How Can You Get the Right Color When Mixing Oil Paints? A Guide

Have you been inspired by the oil-based works of painters of the past?

Famous masterpieces have been created with oil paint. Da Vinci’s oil painting portrait “Mona Lisa” and Van Gogh’s oil painting landscape “The Starry Night” are considered some of the greatest works in history.

Many artists idolize these geniuses, and they want to create oil paint masterworks of their own.

But oil paint comes with its challenges. One of the frustrations some artists face is mixing oil paints to get the color they visualize for their paintings.

Are you a painter wanting to make oil-based artwork, but you’re having difficulty mixing colors to match your vision?

That’s why we’re here to help. Here is your guide to mixing oil paints for the right color.

Mixing Oil Paints

Oil painting can be a challenge to mix. While it’s easy to blend colors with oil paint, it is easy to go overboard and create muddied shapes. Thankfully there are techniques you can use to get around this issue.

Dark To Light Ratio

One technique is to keep track of how much dark colors you are mixing in with light colors. You should start with a generous amount of a lighter color and then slowly add in darker colors.

Dark colors have greater tinting potential than lighter colors due to more pigment. So if you overdo it, you’ve basically ruined it and will have to start over. Remember, once that paint is mixed in, it cannot come back out.

Darkening A Paint’s Color

Let’s say you want to take a certain color and make it darker. An automatic but incorrect reaction is to add a little black to the paint, and in reality, that is more likely to muddy up and deaden your color rather than darken it.

Instead, you mix the color with its complementary color on the wheel. Red is complementary to green; violet is complementary to yellow, and so forth. You’re much more likely to get the color you want with this method than you are by using black paint.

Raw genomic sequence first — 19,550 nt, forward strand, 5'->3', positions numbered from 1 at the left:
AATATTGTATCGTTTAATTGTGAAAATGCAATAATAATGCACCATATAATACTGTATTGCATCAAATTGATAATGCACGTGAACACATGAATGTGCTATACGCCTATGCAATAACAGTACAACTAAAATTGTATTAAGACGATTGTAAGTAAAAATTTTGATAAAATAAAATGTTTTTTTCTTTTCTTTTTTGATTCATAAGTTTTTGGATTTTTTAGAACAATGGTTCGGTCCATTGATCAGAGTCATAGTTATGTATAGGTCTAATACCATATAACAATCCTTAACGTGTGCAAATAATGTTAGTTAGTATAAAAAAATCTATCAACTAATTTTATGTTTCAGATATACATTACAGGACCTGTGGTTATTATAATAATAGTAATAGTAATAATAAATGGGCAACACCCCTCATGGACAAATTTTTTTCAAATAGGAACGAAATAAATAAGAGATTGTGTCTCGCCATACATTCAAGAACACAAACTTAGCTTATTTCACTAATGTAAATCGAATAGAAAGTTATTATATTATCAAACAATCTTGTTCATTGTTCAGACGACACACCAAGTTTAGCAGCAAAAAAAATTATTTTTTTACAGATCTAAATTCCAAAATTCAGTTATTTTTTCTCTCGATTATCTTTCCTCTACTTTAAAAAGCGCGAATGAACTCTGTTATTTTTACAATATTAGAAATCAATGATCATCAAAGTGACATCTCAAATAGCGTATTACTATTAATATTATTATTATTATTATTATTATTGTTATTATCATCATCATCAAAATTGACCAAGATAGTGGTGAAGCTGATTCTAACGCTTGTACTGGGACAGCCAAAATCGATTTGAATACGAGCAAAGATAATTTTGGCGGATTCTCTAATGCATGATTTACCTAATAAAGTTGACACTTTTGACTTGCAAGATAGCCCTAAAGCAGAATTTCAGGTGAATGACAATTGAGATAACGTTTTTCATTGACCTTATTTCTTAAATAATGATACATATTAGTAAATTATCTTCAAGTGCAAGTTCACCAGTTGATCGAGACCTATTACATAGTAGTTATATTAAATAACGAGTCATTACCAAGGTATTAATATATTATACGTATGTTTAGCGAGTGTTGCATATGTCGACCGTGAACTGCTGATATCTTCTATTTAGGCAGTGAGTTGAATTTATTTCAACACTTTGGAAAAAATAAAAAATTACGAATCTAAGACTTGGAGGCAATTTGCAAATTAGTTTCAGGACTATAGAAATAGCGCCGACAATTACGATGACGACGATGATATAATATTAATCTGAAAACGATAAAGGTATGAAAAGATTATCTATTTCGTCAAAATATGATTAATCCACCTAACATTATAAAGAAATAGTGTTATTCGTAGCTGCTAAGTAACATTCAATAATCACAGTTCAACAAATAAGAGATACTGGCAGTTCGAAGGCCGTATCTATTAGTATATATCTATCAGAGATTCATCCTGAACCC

Other Important Tips

Don’t mix more than three colors. Again, this can cause you to go overboard and end up with a muddied dark color. Two to three is the way to go.

Change brushes as you paint. This should be pretty obvious as using a brush with paint residue on it is equivalent to mixing in more colors, which could ruin the shade you worked do hard to mix.

Also, while it may be easy to mix with a brush, it’s better to use a pallet knife instead since it is easier to clean than a brush.

Finally, keep all your tools clean to prevent color contamination. Have an eco-friendly solvent and a rag ready to clean your brushes and pallet knife or mixing tool.

More Painting Tips

If mixing oil paints has ever been a source of frustration for you, this information should make things much easier. Follow them, experiment with mixing, and you’ll have a much easier time getting the color you desire.

Painter Info has many more articles to help you with your painting. Learn about everything from differences between types of paints, the best brushes you can use, and the easiest types of paint to use. Visit us and read more. 

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